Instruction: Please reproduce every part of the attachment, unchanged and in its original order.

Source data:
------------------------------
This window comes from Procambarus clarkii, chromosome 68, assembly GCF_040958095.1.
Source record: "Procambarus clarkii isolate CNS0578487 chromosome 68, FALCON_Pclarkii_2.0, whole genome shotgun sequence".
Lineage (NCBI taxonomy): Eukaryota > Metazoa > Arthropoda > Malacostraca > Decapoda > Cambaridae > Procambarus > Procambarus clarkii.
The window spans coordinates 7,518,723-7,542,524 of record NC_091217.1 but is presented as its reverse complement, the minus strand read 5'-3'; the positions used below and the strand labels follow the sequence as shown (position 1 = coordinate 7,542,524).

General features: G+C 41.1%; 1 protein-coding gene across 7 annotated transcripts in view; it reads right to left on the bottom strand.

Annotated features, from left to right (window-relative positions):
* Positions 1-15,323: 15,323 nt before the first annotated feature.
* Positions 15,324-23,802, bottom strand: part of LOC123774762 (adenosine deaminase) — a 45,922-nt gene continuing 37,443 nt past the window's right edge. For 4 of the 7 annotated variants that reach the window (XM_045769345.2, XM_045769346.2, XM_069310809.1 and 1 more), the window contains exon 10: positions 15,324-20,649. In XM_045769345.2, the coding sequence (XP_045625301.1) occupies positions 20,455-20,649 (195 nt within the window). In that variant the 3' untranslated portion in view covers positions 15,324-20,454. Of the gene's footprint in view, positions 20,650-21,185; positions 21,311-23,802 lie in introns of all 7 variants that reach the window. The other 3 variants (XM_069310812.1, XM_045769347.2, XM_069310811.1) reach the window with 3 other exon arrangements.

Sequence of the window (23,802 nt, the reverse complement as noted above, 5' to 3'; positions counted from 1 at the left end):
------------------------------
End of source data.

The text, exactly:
This window comes from Procambarus clarkii, chromosome 68, assembly GCF_040958095.1.
Source record: "Procambarus clarkii isolate CNS0578487 chromosome 68, FALCON_Pclarkii_2.0, whole genome shotgun sequence".
Lineage (NCBI taxonomy): Eukaryota > Metazoa > Arthropoda > Malacostraca > Decapoda > Cambaridae > Procambarus > Procambarus clarkii.
The window spans coordinates 7,518,723-7,542,524 of record NC_091217.1 but is presented as its reverse complement, the minus strand read 5'-3'; the positions used below and the strand labels follow the sequence as shown (position 1 = coordinate 7,542,524).

General features: G+C 41.1%; 1 protein-coding gene across 7 annotated transcripts in view; it reads right to left on the bottom strand.

Annotated features, from left to right (window-relative positions):
* Positions 1-15,323: 15,323 nt before the first annotated feature.
* Positions 15,324-23,802, bottom strand: part of LOC123774762 (adenosine deaminase) — a 45,922-nt gene continuing 37,443 nt past the window's right edge. For 4 of the 7 annotated variants that reach the window (XM_045769345.2, XM_045769346.2, XM_069310809.1 and 1 more), the window contains exon 10: positions 15,324-20,649. In XM_045769345.2, the coding sequence (XP_045625301.1) occupies positions 20,455-20,649 (195 nt within the window). In that variant the 3' untranslated portion in view covers positions 15,324-20,454. Of the gene's footprint in view, positions 20,650-21,185; positions 21,311-23,802 lie in introns of all 7 variants that reach the window. The other 3 variants (XM_069310812.1, XM_045769347.2, XM_069310811.1) reach the window with 3 other exon arrangements.

Sequence of the window (23,802 nt, the reverse complement as noted above, 5' to 3'; positions counted from 1 at the left end):